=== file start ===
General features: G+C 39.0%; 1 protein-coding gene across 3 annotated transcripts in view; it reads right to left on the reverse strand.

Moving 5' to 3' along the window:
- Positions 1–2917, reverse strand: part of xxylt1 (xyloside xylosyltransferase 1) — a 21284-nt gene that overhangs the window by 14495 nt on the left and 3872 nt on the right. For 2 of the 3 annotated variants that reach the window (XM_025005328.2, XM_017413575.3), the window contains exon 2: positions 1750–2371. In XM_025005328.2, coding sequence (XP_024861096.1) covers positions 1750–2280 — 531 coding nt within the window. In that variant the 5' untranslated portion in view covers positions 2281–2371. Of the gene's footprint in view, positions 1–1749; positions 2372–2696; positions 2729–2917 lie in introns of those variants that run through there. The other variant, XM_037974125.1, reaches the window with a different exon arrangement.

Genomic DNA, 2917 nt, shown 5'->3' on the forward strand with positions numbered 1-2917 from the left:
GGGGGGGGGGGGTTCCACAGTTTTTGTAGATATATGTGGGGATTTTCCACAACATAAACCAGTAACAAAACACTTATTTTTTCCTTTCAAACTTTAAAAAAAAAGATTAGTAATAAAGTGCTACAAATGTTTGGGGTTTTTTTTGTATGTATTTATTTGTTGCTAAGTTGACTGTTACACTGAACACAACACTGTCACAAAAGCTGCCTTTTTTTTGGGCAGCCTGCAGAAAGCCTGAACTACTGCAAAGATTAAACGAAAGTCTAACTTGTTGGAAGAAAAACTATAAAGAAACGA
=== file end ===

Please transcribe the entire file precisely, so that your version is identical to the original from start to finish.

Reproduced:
General features: G+C 39.0%; 1 protein-coding gene across 3 annotated transcripts in view; it reads right to left on the reverse strand.

Moving 5' to 3' along the window:
- Positions 1–2917, reverse strand: part of xxylt1 (xyloside xylosyltransferase 1) — a 21284-nt gene that overhangs the window by 14495 nt on the left and 3872 nt on the right. For 2 of the 3 annotated variants that reach the window (XM_025005328.2, XM_017413575.3), the window contains exon 2: positions 1750–2371. In XM_025005328.2, coding sequence (XP_024861096.1) covers positions 1750–2280 — 531 coding nt within the window. In that variant the 5' untranslated portion in view covers positions 2281–2371. Of the gene's footprint in view, positions 1–1749; positions 2372–2696; positions 2729–2917 lie in introns of those variants that run through there. The other variant, XM_037974125.1, reaches the window with a different exon arrangement.

Genomic DNA, 2917 nt, shown 5'->3' on the forward strand with positions numbered 1-2917 from the left:
GGGGGGGGGGGGTTCCACAGTTTTTGTAGATATATGTGGGGATTTTCCACAACATAAACCAGTAACAAAACACTTATTTTTTCCTTTCAAACTTTAAAAAAAAAGATTAGTAATAAAGTGCTACAAATGTTTGGGGTTTTTTTTGTATGTATTTATTTGTTGCTAAGTTGACTGTTACACTGAACACAACACTGTCACAAAAGCTGCCTTTTTTTTGGGCAGCCTGCAGAAAGCCTGAACTACTGCAAAGATTAAACGAAAGTCTAACTTGTTGGAAGAAAAACTATAAAGAAACGA